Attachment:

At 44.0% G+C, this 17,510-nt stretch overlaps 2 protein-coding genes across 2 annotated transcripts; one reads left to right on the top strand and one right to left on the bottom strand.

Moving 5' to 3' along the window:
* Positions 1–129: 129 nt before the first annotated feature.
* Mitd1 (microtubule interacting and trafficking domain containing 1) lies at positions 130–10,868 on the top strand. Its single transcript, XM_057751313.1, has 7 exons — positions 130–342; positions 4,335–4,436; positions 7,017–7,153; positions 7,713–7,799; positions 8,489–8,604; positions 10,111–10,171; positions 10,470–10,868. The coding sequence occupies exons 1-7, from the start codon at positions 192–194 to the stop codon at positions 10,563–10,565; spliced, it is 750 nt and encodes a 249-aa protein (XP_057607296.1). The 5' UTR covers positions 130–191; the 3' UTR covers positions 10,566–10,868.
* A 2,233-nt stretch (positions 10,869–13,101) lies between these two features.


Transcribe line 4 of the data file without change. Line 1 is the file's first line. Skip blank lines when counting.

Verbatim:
* Mitd1 (microtubule interacting and trafficking domain containing 1) lies at positions 130–10,868 on the top strand. Its single transcript, XM_057751313.1, has 7 exons — positions 130–342; positions 4,335–4,436; positions 7,017–7,153; positions 7,713–7,799; positions 8,489–8,604; positions 10,111–10,171; positions 10,470–10,868. The coding sequence occupies exons 1-7, from the start codon at positions 192–194 to the stop codon at positions 10,563–10,565; spliced, it is 750 nt and encodes a 249-aa protein (XP_057607296.1). The 5' UTR covers positions 130–191; the 3' UTR covers positions 10,566–10,868.